WASHINGTON ― Attorney General Jeff Sessions seems to think Jesus would love his policy of separating immigrant families at the border.
Christian leaders say otherwise.
“While protecting our borders is important, we can and must do better as a government, and as a society, to find other ways to ensure that safety,” Cardinal Daniel Nicholas DiNardo, president of the U.S. Conference of Catholic Bishops, said in a statement. ”Separating babies from their mothers is not the answer and is immoral.”
“Disgraceful,” the Rev. Franklin Graham, son of the late and influential Rev. Billy Graham and a supporter of President Donald Trump, said in a Tuesday interview. “It’s terrible to see families ripped apart, and I don’t support that one bit.”
Even Sessions’ own church, the United Methodist Church, is rejecting what he is doing.
“Tearing children away from parents who have made a dangerous journey to provide a safe and sufficient life for them is unnecessarily cruel and detrimental to the well-being of parents and children,” reads a statement signed by Bishop Kenneth Carter, president of the Council of Bishops of the United Methodist Church.
Sessions has drawn widespread condemnation for his “zero-tolerance” immigration policy, which separates children from their parents so the adults can be criminally prosecuted for crossing the border without documentation. But the attorney general hit another nerve Thursday when he claimed the Bible justifies his actions.
“Concerns raised by our church friends about separating families” are not “not fair or logical,” he said in a speech in Fort Wayne, Indiana. “I would cite you to the Apostle Paul and his clear and wise command in Romans 13 to obey the laws of the government because God has ordained them for the purpose of order.”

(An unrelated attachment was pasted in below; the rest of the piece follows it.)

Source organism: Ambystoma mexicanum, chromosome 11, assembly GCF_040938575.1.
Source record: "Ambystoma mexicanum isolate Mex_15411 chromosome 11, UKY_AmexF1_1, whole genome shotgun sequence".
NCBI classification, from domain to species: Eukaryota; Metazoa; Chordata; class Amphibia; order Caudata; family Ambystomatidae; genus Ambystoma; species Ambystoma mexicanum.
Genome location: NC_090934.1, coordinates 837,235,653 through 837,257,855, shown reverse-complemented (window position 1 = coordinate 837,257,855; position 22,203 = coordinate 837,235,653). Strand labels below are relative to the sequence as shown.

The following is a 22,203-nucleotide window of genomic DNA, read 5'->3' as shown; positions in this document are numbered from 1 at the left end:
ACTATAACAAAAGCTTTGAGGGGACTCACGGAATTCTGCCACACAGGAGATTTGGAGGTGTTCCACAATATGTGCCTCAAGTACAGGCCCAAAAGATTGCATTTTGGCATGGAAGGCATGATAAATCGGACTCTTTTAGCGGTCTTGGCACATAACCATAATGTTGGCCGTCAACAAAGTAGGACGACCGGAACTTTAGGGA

White House press secretary Sarah Huckabee Sanders backed up Sessions’ claims later that day, calling it “very biblical to enforce the law.”
HuffPost asked some Bible scholars what they make of Trump administration officials invoking Scripture to defend their immigration policy.
“It makes my blood boil,” said Matthew Schlimm, a professor of the Old Testament at the University of Dubuque Theological Seminary in Iowa. “Sessions has taken the passage from Romans 13 completely out of context. Immediately beforehand and afterwards, Paul urges readers to love others, including their enemies. Anyone with half an ounce of moral conviction knows that tearing children away from parents has nothing to do with love.”
Schlimm noted that people often misuse the Bible. In fact, the same passage Sessions cited has been used to justify slavery and Nazism.
“So, it’s not surprising that slave traders tore children away from their parents and tried to justify it with the Bible. Or that Nazis tore children away from their parents and tried to justify it with the Bible. Sessions follows the pattern of history,” he said. “What’s chilling is to think that we again live in such morally deranged times.”
“What’s chilling is to think that we again live in such morally deranged times.”
Ian Henderson, an associate professor of New Testament studies at McGill University in Montreal, said that no matter how people want to read into Romans 13, it does not mean that Christian citizens should not protest against bad laws or bad government.
“It is perfectly reasonable, indeed a duty and part of ‘submission,’ for Christian citizens to express their ‘concerns’ about whether the law and/or its administration are ethically defensible or politically useful,” he said. “For conservative Christians, this would especially be so when the law of the State seems to be attacking the biblical authority of the family.”
Father James Martin, a Jesuit priest and the editor-at-large of the Jesuit magazine America, said Sessions’ actions are in fact the opposite of the Bible’s teachings about caring for the poor and being compassionate.
“I cannot imagine anyone in his or her right mind thinking Jesus would approve of ripping children from their parents,” Martin said in a Friday interview on MSNBC. “It goes against pretty much the entire Bible in the ethos of Jesus, and it’s deeply un-Christian.”
A Sessions spokesman did not respond to a request for comment.